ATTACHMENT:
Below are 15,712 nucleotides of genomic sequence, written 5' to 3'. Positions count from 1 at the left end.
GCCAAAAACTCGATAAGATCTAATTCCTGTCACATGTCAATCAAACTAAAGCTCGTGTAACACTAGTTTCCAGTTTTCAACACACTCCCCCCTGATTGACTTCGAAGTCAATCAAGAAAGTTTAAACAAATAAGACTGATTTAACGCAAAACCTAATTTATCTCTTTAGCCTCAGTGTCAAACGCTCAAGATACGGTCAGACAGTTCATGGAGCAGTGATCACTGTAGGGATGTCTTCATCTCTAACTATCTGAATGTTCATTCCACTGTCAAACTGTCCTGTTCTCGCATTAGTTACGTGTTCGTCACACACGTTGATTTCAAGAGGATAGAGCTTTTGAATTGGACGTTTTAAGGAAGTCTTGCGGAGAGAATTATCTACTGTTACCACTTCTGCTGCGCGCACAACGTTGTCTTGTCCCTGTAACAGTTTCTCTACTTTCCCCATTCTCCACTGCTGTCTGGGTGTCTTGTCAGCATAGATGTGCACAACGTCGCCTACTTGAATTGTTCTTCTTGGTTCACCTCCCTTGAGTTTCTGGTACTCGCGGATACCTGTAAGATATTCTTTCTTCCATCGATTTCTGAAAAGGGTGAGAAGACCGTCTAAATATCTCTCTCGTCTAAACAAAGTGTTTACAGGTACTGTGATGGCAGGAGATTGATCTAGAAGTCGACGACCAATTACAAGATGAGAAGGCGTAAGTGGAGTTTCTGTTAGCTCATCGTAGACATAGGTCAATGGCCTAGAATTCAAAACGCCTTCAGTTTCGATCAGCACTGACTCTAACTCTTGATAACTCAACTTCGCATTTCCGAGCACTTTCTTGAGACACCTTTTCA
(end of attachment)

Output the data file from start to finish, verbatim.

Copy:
Below are 15,712 nucleotides of genomic sequence, written 5' to 3'. Positions count from 1 at the left end.
GCCAAAAACTCGATAAGATCTAATTCCTGTCACATGTCAATCAAACTAAAGCTCGTGTAACACTAGTTTCCAGTTTTCAACACACTCCCCCCTGATTGACTTCGAAGTCAATCAAGAAAGTTTAAACAAATAAGACTGATTTAACGCAAAACCTAATTTATCTCTTTAGCCTCAGTGTCAAACGCTCAAGATACGGTCAGACAGTTCATGGAGCAGTGATCACTGTAGGGATGTCTTCATCTCTAACTATCTGAATGTTCATTCCACTGTCAAACTGTCCTGTTCTCGCATTAGTTACGTGTTCGTCACACACGTTGATTTCAAGAGGATAGAGCTTTTGAATTGGACGTTTTAAGGAAGTCTTGCGGAGAGAATTATCTACTGTTACCACTTCTGCTGCGCGCACAACGTTGTCTTGTCCCTGTAACAGTTTCTCTACTTTCCCCATTCTCCACTGCTGTCTGGGTGTCTTGTCAGCATAGATGTGCACAACGTCGCCTACTTGAATTGTTCTTCTTGGTTCACCTCCCTTGAGTTTCTGGTACTCGCGGATACCTGTAAGATATTCTTTCTTCCATCGATTTCTGAAAAGGGTGAGAAGACCGTCTAAATATCTCTCTCGTCTAAACAAAGTGTTTACAGGTACTGTGATGGCAGGAGATTGATCTAGAAGTCGACGACCAATTACAAGATGAGAAGGCGTAAGTGGAGTTTCTGTTAGCTCATCGTAGACATAGGTCAATGGCCTAGAATTCAAAACGCCTTCAGTTTCGATCAGCACTGACTCTAACTCTTGATAACTCAACTTCGCATTTCCGAGCACTTTCTTGAGACACCTTTTCA